As the rosella red sun slowly heaved its way over the horizon, I raised my binoculars as I slowly trudged through dew laden, waist-high grass. My mission: netting a Red-backed Fairy-wren. My three companions and I had risen before the sun to ensure that our nets were set and our ears tuned for when the wrens started singing at first light. We used mist nets, which are dubbed as such because their weave is so fine the nets as a whole can’t be seen from a distance. Because of this, birds fly unknowingly towards the nets and become caught where trained individuals quickly untangle them.

As light tinged the treetops, the warbled reel of the wrens filled the air. Acting quickly, for we only had a small window of time before the wrens became alarmed by our presence and moved away, my three companions and I set up a mist net five meters from where the birds were singing. We then circled around the net and fanned out to encircle the small grass birds as they tittered and flitted amongst the spear grass.  Walking slowly towards the birds, we herded them towards the net. We had tried this technique with the wrens numerous times before over the past several days but had been having bad luck with birds bouncing out or flying over the net. Confident that our luck would turn, we ventured forth.

As we reached the net we exclaimed with excitement: our first Red-backed Fairy-wren! As our grad student, Sam, extracted him from the net, we marveled at the patchy male whom was molting from bright to dull plumage. He was a molted brown with several randomly spaced black feathers and a partially red back. As we brought him to the banding station to draw a small sample of blood and record measurements, we were debating what to name our first wren when Sam exclaimed, “Unless someone is opposed, I think we should band him YAY.” In our utter excitement we all agreed enthusiastically that the band combo was a perfect one. As we gathered around the banding station, we helped Sam record data and extract blood and feather samples. Releasing him back into the grass, we were all grinning from ear to ear. It was going to be a good day.

As the sun climbed higher the birds around us quieted down. We quickly took down our mist nets and went to a new location to try for more birds. Right next to the road about 200 meters from where we had just banded YAY, we heard a large group of birds all singing loudly and there, flying around the tops of the tall Gamba grass, we saw several bright males. Setting up three nets we again encircled the birds and then tried to heard them into the nets. Now would be an appropriate time to mention that Gamba grass in an invasive species from Africa that grows higher and thicker than any of the native Australian grass. In fact, it grows taller than most human beings, making it extremely difficult to see another person 7 meters away let alone a small grass bird. For this exact reason, the Red-backed Fairy-wrens love the Gamba and frequently fly into it for cover. As the other bird netters spaced out in the Gamba to try and drive the wrens into the nets we had placed in the grass, I stayed on the road to direct them towards the net and the birds since they couldn’t see more than a few meters in front of them.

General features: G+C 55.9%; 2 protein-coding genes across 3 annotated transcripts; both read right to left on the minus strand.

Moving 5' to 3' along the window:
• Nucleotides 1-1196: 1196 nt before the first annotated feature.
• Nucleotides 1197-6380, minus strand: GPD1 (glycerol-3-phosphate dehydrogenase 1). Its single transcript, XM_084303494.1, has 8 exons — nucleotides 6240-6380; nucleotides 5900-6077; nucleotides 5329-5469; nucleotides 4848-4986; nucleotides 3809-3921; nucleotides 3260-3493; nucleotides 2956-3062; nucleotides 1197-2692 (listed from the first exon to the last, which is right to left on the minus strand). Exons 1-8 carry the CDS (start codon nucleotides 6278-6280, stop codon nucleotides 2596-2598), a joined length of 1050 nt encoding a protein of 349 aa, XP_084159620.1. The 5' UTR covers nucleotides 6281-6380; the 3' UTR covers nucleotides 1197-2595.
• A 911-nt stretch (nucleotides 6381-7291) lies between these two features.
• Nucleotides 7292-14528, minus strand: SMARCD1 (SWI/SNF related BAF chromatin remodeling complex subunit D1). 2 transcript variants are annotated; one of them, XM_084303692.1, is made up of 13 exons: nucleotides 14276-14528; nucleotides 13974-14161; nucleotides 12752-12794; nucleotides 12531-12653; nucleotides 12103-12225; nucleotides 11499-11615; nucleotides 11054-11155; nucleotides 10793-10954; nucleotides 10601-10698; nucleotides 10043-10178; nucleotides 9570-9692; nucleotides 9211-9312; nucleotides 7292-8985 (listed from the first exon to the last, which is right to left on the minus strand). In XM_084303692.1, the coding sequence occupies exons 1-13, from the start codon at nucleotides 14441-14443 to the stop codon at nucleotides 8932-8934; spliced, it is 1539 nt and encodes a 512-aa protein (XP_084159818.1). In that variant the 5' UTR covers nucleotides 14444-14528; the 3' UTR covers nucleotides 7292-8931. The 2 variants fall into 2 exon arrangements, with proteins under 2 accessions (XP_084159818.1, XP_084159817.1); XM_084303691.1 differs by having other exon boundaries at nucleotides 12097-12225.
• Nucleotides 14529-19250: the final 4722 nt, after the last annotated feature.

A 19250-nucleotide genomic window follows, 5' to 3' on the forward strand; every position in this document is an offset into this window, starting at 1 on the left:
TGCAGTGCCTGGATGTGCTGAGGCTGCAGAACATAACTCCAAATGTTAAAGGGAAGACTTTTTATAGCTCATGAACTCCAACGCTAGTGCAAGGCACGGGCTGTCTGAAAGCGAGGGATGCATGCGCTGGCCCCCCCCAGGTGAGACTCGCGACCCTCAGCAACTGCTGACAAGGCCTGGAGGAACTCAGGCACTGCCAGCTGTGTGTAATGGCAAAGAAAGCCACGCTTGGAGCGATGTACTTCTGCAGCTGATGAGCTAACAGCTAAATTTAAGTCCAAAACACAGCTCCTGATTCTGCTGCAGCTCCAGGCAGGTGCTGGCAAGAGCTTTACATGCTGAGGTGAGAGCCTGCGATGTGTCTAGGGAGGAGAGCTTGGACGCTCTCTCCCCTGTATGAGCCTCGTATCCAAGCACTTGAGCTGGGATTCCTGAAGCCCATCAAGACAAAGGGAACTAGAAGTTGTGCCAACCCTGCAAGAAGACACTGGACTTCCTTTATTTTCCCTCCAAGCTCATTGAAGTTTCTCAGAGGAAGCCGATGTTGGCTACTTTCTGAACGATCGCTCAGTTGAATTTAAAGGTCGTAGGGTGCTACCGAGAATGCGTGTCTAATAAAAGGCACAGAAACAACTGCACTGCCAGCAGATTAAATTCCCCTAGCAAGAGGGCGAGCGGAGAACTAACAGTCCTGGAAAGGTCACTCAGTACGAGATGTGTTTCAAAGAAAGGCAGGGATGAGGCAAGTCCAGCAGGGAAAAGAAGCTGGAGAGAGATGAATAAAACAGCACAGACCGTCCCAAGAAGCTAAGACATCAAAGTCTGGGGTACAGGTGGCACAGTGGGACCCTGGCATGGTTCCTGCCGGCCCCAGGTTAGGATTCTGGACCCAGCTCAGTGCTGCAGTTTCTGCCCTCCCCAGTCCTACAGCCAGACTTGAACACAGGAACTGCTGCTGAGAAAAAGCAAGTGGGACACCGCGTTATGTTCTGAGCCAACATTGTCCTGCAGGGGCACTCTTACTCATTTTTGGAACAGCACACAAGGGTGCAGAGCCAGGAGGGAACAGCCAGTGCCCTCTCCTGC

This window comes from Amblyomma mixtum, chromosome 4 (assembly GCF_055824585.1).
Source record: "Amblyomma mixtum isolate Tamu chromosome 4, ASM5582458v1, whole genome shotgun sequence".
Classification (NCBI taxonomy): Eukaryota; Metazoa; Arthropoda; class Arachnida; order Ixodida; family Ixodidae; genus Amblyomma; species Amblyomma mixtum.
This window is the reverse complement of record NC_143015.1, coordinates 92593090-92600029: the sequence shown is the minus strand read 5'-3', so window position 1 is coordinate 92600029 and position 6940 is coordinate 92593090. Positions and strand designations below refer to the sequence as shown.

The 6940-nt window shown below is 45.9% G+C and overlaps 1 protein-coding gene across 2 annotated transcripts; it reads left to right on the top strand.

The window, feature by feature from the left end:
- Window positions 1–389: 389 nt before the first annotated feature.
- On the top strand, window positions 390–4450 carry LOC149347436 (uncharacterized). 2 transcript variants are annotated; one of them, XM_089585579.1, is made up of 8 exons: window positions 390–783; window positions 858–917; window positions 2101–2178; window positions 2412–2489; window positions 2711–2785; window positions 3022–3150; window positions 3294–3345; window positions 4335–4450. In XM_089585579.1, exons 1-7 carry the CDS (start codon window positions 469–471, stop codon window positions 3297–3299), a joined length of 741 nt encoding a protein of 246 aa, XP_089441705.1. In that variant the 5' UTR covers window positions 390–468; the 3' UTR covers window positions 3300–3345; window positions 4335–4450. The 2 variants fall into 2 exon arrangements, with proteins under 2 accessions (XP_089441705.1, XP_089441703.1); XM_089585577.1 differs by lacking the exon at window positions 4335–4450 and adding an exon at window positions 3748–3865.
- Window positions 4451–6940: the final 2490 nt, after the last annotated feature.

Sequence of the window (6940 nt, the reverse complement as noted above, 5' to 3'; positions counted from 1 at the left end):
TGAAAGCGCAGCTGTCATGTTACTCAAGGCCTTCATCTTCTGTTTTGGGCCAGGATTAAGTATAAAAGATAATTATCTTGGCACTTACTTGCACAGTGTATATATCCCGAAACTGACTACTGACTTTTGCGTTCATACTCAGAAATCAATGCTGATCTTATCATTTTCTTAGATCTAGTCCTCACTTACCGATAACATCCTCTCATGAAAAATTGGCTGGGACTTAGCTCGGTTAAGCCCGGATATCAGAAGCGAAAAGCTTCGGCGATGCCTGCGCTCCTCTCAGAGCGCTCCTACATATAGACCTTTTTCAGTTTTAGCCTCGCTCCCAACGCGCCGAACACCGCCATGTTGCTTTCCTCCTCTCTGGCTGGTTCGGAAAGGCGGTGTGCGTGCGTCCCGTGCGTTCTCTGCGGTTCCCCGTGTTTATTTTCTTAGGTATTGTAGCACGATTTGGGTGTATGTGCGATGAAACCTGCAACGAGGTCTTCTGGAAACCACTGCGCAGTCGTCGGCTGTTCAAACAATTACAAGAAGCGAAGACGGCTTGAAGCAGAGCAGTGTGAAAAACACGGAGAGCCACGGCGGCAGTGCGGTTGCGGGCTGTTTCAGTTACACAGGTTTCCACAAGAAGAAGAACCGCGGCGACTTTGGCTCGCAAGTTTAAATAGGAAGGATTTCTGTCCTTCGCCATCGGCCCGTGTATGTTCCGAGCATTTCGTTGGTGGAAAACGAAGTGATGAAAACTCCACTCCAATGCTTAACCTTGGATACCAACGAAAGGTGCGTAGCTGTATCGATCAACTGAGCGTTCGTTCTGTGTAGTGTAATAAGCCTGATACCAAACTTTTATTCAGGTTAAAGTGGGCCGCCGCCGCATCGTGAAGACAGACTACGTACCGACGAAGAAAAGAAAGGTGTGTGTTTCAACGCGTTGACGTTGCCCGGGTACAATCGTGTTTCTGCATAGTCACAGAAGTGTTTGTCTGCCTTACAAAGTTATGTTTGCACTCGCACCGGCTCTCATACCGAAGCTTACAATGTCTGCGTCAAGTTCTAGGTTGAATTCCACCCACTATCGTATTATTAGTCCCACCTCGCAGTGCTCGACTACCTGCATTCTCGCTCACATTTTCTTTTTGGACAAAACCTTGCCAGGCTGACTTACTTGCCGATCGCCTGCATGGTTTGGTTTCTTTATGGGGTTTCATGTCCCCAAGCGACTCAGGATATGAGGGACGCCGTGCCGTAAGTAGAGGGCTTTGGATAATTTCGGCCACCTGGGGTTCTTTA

As my companions got close to the net, I saw one, two, four, no six dull wrens fly over the net. What was bizarre was that they kept climbing, up and up until they were a mere speck in the sky. This might seem normal for a bird, but for Red-backed Fairy-wrens it is extremely unusual as they are poor fliers and don’t usually fly more than 10 meters high. Yet these wrens flew higher than all of the trees in the area, a good 30 meters up. “Did you see that?!”, I cried into the walkie-talkies we used to communicate. “No”, the three in the grass replied,” We can’t see anything. We’re in Gamba.” Discouraged, I reluctantly went back to the net and to my amazement, there twisting in the net was not just a Red-backed Fairy-wren, but a bright male. He was beautiful, all resplendent in his black and red garb. We processed him (he was banded WFG) and took quite a few glamour shots before letting him go. As the hot Australian sun climbed further in the sky we took down our nets and congratulated ourselves on a job well done. Mission complete.


Birds and More Birds (Tess)

For a fun and practical activity, a few of us set up a mist net behind our living quarters at the Billabong (a body of water that used to be attached to the creek). We left the net up for a few hours, checking it every 20 minutes or so for birds. Around 4 we decided it was time to take down the nets before we headed out into the field. Sam, the Graduate Student, checked one last time for any caught birds and we heard “Guys!!!” coming from the Billabong area. We all ran to her and Sam was holding a Forest Kingfisher and another one was still caught in the net! The seven of us took turns holding the Kingfishers, taking plenty of pictures. Forest Kingfishers have a beautiful blue, black, and white plumage.

Later we practiced setting up more mist nets in the middle of a field where Rainbow Bee-eaters commonly congregate around dusk. As explained by their name, these birds have multiple colors including yellow, green, and bright blue. We successfully caught one Bee-eater and once again all seven of us were able to hold him.

For dinner, the Coomalie Farm land owners (Richard and Jude) invited us to a bbq on the World War II air strip on the farm. They invited a bunch of other friends, including their friend Sue, who owns a Bed and Breakfast in Batchelor, two French girls who work for her, a British man, and a friendly couple from Kangaroo Island. We played a game of Skittles, an Australian game. This entails setting up numbered sticks in a way similar to bowling pins and throwing a stick, termed the ‘whacking stick’ at the triangle. If the thrower hits over one stick, they get the amount of points that is indicated on the stick. However, if the thrower hits over multiple sticks – let’s say five – they get the number of sticks knocked over, therefore five points. The first player to reach 100 wins. It’s really fun!